Vanessa Svihla & Richard Reeve are putting together a book on this topic and are soliciting contributions. Some details below. Email vsvihla at unm.edu & reever at queensu.ca soon for further info. Closing date for chapter proposals is 30 July 2014.
UPDATE 2016: the book is now published; highly recommended – Svihla, V., & Reeve, R. (2016). Design as scholarship: case studies from the learning sciences. New York: Routledge.
Details (original call for chapters)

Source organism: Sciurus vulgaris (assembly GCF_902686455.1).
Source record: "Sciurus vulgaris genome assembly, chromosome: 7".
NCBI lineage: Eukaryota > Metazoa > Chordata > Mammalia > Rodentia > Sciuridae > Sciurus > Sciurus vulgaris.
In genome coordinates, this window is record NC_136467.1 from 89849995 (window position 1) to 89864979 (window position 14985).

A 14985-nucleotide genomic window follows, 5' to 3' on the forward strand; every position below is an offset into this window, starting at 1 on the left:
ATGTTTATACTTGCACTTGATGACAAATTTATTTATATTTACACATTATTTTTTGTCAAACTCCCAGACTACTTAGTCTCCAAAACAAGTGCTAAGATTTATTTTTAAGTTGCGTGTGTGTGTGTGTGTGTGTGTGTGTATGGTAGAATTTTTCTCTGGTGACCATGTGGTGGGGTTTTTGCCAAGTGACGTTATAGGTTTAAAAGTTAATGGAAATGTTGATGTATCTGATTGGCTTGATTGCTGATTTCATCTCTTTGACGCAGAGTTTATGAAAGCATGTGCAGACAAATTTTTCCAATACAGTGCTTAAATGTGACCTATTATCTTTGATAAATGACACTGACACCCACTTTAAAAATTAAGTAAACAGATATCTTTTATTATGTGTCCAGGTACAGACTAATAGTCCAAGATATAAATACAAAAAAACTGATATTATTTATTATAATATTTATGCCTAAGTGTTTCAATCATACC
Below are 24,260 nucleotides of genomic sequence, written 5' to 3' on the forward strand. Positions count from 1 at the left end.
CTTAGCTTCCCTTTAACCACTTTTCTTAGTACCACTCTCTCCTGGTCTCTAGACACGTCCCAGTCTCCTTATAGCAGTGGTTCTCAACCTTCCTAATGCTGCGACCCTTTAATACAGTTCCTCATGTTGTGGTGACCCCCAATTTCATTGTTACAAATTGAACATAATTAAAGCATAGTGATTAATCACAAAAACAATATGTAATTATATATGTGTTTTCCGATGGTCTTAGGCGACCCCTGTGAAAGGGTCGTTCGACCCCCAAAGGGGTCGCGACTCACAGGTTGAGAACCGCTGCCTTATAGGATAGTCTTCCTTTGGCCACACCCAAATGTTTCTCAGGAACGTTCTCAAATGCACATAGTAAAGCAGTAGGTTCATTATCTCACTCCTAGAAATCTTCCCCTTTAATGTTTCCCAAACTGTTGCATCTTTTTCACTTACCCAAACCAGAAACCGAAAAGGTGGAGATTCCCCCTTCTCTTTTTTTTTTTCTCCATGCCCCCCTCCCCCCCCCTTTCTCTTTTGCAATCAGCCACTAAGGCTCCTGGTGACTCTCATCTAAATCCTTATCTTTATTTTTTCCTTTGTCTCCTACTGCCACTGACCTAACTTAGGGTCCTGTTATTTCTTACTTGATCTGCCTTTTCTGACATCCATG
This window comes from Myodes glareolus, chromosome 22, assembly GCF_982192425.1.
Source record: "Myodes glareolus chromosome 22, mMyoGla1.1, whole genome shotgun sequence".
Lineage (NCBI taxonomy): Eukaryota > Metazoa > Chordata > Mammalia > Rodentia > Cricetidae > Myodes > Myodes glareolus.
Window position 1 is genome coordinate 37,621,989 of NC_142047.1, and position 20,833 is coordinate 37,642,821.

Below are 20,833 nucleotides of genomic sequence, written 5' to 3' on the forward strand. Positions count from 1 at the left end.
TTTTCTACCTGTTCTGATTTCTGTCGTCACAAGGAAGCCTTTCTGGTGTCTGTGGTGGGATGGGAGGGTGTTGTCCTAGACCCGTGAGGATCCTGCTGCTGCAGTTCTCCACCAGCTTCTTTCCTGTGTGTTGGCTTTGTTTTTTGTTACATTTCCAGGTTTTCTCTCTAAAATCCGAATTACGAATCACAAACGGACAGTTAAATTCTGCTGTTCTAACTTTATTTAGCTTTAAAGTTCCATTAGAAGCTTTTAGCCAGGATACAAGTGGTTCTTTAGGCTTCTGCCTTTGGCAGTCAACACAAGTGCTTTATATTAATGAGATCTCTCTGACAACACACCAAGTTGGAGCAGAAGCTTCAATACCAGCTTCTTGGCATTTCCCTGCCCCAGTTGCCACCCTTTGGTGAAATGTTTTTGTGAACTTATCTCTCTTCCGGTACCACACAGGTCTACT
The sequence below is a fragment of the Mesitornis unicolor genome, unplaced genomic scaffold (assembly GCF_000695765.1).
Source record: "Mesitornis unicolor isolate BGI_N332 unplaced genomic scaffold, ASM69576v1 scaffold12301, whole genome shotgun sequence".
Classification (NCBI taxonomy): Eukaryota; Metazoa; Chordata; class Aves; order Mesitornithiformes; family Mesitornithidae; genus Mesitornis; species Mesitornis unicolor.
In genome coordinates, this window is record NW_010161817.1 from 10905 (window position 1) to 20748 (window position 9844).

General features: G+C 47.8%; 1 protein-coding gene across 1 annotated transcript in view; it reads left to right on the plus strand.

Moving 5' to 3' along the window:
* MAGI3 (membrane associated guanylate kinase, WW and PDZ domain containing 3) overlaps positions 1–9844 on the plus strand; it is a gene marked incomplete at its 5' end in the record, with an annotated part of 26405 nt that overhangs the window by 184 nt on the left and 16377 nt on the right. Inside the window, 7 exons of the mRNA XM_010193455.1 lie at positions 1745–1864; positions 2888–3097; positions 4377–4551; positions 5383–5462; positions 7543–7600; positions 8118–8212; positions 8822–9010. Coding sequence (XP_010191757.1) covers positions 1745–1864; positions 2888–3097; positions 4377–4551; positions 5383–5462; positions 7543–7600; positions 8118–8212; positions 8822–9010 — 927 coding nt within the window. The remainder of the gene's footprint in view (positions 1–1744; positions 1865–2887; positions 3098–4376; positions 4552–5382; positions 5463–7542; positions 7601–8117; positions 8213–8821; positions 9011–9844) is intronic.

Learning scientists commonly report the design of an activity, object, or environment intended to produce some sort of learning or experience. The venues in which we publish typically do not encourage us to detail our designing as it occurred; this results in final form presentation of our work, which in turn leads to a picture of designing as deceptively straightforward. Worse, we argue, it provides little guidance about the reality of how researchers go about designing for learning. Those in the field are left to imagine how the process might have occurred and in turn are led to believe designing is simplistically phasic. In addition, the siren call for design principles is symptomatic of the felt-need for more certainty in our designs. Even in our tradition of conducting design-based research, designing is given short shrift, with much focus put to the designed product and how it instantiates a theory of learning. Design principles are treated both as a means to instantiate theory into design solutions and as an output of our work as a way to generalize findings. The former appears to stand in for client needs when design process is not reported; the latter can be difficult to use outside of the original context and can misfire or malfunction when applied piecemeal or superficially, without sufficient concern for how these principles may function in relationship to the local instructional context. Designing, particularly when client needs are also sought, can take on a distinctly emergent, even opportunistic form, and is typically iterative and even agile. Treating designing as unproblematic limits transferability of our work, and holds us back. Being honest about our designing has the potential to aid us — and others — in surfacing great ideas for learning. By, in effect, holding back on what we suggest are authentic aspects of designing, we may be limiting the new and improved ideas that could benefit the future of education.